Are minimally counter-intuitive concepts more memorable for young children?

A few months ago, I took my 4-year-old daughter to the Ghent Design Museum which hosts an extensive collection of designer furniture. Some of this furniture looks positively bizarre, such as a couch made of banana peels. About 5 months later, I asked my daughter if she could remember anything of the museum, and she ventured 'there was a flying chair' (i.e., a chair that hung suspended by a transparent nylon string). This made me wonder whether there is any systematic research on whether young children, like adults from various cultures, are better able to remember ideas that are minimally counterintuitive, i.e. things that violate our basic ontological expectations of how things are supposed to behave.

I know that even young infants can show surprise at such unexpected events (e.g., looking time experiments in which infants stare longer at objects that seem to defy gravity), but I am unaware of any systematic experimental research that investigates whether young children are also able to remember counterintuitive things better.

 

3 Comments

  • Lucien Dontask 24 November 2007 (00:00)

    None that I know of, Helen, besides the visual experiments that you mention. At Oxford, however, we’re setting up a virtual world lab (in something called Second Life, on which I’m not an expert), that will use visual displays of bizarre and counterintuitive events to test memory effects. It would be very interesting to run these experiments with children too, I agree, although given what we know about folk physics and infants I don’t expect we will see massive ontogenetic changes in childhood.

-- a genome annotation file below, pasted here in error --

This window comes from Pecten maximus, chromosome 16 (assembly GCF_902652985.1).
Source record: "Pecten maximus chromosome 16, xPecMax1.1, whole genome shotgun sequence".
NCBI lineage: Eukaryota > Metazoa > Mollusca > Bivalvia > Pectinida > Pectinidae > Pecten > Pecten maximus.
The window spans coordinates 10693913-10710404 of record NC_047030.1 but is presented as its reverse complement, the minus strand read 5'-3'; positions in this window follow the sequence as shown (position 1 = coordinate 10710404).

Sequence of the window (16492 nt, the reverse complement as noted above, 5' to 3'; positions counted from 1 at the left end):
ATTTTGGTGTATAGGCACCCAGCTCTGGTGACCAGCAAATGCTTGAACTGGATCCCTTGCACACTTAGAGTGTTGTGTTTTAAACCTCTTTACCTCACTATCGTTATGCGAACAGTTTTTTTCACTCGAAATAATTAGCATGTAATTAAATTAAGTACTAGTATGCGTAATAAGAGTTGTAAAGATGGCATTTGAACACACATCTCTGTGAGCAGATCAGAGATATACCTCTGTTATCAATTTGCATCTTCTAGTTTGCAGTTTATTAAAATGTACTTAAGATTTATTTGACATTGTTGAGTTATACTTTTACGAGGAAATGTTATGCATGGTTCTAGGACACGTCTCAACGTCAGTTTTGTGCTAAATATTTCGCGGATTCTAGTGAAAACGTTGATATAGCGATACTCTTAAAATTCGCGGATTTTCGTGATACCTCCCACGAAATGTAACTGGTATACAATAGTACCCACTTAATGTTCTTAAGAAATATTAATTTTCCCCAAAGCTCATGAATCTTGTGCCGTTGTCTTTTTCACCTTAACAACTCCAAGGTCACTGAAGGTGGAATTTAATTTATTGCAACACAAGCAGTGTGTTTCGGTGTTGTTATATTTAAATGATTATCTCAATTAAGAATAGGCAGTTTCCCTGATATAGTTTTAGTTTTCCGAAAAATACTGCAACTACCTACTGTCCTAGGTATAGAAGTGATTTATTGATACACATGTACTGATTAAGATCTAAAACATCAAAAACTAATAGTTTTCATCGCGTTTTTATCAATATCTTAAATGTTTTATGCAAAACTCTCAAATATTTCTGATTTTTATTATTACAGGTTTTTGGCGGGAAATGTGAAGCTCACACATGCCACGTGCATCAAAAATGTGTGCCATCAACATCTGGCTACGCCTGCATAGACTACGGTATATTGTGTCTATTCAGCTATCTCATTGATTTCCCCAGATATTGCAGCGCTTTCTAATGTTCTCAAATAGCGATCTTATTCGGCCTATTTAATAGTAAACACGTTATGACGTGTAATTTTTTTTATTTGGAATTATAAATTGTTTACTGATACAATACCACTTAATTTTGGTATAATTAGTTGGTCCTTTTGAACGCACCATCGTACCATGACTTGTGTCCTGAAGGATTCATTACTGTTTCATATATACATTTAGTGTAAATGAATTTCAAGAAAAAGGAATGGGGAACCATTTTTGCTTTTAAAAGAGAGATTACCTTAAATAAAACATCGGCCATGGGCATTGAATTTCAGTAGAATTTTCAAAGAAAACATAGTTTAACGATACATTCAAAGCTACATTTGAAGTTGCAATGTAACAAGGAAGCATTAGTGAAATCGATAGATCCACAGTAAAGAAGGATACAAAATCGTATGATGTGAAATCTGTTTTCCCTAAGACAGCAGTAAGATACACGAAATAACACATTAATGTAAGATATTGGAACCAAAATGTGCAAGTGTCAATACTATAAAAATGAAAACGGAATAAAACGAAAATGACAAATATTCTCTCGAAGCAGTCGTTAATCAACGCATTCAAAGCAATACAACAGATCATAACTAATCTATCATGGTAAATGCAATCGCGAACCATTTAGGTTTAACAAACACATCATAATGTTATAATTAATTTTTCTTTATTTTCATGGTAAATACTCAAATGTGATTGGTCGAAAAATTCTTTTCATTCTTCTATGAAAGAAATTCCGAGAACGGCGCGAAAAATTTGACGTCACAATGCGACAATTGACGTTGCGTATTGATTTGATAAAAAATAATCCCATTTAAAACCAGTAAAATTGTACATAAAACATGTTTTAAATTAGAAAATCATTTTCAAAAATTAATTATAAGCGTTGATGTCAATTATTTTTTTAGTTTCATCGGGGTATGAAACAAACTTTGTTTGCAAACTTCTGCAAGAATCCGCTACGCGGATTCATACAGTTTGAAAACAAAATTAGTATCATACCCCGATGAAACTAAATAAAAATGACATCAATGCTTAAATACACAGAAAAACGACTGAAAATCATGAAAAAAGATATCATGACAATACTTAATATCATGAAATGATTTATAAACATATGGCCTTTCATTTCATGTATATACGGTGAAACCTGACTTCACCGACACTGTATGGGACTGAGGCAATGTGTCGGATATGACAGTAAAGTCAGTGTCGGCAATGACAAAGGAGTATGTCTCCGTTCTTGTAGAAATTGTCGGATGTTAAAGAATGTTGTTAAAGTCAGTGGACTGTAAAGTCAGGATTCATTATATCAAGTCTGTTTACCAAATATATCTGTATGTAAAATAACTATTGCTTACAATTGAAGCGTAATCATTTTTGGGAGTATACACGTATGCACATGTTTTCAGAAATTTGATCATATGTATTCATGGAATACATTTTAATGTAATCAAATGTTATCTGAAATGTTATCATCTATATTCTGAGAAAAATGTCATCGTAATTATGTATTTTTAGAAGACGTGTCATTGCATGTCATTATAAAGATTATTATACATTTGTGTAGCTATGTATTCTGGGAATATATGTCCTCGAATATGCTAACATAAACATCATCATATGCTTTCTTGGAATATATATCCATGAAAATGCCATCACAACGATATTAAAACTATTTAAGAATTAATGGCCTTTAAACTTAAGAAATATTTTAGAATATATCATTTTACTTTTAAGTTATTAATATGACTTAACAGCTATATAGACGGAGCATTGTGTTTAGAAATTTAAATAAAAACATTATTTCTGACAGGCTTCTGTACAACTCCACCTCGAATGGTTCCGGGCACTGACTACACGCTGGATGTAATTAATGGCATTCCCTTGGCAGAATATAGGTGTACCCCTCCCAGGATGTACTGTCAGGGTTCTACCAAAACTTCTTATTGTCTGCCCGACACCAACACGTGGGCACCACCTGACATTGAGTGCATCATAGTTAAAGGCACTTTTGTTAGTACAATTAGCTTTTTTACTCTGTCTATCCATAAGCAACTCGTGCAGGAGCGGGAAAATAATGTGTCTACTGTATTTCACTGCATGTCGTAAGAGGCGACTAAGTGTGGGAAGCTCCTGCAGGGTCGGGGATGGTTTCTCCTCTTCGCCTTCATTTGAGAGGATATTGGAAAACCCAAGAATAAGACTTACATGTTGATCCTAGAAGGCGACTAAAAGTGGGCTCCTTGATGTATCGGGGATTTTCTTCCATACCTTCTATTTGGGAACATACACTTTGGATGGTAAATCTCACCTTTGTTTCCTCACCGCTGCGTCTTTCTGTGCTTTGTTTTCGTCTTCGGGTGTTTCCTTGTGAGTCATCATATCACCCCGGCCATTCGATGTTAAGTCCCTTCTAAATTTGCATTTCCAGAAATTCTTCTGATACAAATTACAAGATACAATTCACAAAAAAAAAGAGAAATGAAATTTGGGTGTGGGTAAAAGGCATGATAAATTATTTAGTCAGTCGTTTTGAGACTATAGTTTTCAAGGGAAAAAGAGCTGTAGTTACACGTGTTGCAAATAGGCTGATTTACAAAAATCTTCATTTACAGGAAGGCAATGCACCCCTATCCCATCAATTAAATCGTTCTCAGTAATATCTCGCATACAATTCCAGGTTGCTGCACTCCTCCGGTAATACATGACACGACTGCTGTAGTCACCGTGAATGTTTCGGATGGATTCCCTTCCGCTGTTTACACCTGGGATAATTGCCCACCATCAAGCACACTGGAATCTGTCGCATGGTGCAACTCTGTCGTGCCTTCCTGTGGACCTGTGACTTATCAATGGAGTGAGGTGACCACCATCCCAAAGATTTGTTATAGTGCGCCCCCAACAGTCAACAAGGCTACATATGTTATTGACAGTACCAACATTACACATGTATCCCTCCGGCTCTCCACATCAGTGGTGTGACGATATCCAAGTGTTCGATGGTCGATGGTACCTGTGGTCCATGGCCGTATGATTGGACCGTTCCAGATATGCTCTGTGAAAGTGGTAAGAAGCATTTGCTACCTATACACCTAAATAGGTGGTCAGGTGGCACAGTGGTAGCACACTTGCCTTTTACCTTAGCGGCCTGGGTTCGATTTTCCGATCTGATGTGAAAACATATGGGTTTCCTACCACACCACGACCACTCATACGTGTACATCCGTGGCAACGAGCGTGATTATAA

• Lucien Dontask 26 November 2007 (00:00)

    Thank you for this, Nicola. Although I am not a second life expert either, I think this setup sounds really intriguing – as far as I know, most experiments that probe counterintuitive stimuli are linguistic, such as Barrett & Nyhoff’s experiments where people had to recall elements of varying degrees of counterintuitiveness of stories. The experimental setup you mention bypasses possible language effects. Please let me know (perhaps on this blog) if the results are published.

  • Lucien Dontask 17 December 2007 (00:00)

    Sure, although the person responsible for the programming is only just starting — it will be a few months until piloting at least. Incidentally, as part of the programme I’m working on, we have prepared some summaries of research on topics in the cognitive science of religion, minimal counterintuitiveness is one of them. More topics will be published soon. You can find the available ones here: http://www.icea.ox.ac.uk/cam/projects/crt/research_topics.html